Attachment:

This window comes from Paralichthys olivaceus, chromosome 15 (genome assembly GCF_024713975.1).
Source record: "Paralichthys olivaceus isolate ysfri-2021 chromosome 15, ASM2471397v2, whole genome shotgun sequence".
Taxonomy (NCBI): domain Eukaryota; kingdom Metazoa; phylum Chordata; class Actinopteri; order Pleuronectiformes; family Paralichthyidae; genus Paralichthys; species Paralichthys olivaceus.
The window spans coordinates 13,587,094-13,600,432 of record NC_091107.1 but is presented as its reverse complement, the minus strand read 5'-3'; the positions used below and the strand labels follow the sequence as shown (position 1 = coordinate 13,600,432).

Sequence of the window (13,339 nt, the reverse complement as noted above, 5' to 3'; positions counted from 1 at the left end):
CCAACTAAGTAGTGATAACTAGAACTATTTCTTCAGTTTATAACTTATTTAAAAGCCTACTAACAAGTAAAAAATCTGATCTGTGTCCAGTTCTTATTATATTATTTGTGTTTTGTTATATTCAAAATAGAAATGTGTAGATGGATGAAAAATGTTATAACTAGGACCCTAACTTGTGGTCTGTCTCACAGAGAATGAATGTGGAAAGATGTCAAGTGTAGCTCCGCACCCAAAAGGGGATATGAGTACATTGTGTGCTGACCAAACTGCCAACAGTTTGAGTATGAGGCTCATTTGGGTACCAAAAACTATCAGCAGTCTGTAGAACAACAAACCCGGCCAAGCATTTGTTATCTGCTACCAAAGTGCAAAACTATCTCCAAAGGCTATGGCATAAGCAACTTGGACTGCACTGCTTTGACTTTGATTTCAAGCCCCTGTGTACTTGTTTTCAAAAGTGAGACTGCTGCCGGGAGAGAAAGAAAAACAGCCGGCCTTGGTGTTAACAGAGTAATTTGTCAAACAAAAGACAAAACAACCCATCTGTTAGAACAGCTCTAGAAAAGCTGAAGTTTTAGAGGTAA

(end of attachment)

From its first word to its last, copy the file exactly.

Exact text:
This window comes from Paralichthys olivaceus, chromosome 15 (genome assembly GCF_024713975.1).
Source record: "Paralichthys olivaceus isolate ysfri-2021 chromosome 15, ASM2471397v2, whole genome shotgun sequence".
Taxonomy (NCBI): domain Eukaryota; kingdom Metazoa; phylum Chordata; class Actinopteri; order Pleuronectiformes; family Paralichthyidae; genus Paralichthys; species Paralichthys olivaceus.
The window spans coordinates 13,587,094-13,600,432 of record NC_091107.1 but is presented as its reverse complement, the minus strand read 5'-3'; the positions used below and the strand labels follow the sequence as shown (position 1 = coordinate 13,600,432).

Sequence of the window (13,339 nt, the reverse complement as noted above, 5' to 3'; positions counted from 1 at the left end):
CCAACTAAGTAGTGATAACTAGAACTATTTCTTCAGTTTATAACTTATTTAAAAGCCTACTAACAAGTAAAAAATCTGATCTGTGTCCAGTTCTTATTATATTATTTGTGTTTTGTTATATTCAAAATAGAAATGTGTAGATGGATGAAAAATGTTATAACTAGGACCCTAACTTGTGGTCTGTCTCACAGAGAATGAATGTGGAAAGATGTCAAGTGTAGCTCCGCACCCAAAAGGGGATATGAGTACATTGTGTGCTGACCAAACTGCCAACAGTTTGAGTATGAGGCTCATTTGGGTACCAAAAACTATCAGCAGTCTGTAGAACAACAAACCCGGCCAAGCATTTGTTATCTGCTACCAAAGTGCAAAACTATCTCCAAAGGCTATGGCATAAGCAACTTGGACTGCACTGCTTTGACTTTGATTTCAAGCCCCTGTGTACTTGTTTTCAAAAGTGAGACTGCTGCCGGGAGAGAAAGAAAAACAGCCGGCCTTGGTGTTAACAGAGTAATTTGTCAAACAAAAGACAAAACAACCCATCTGTTAGAACAGCTCTAGAAAAGCTGAAGTTTTAGAGGTAA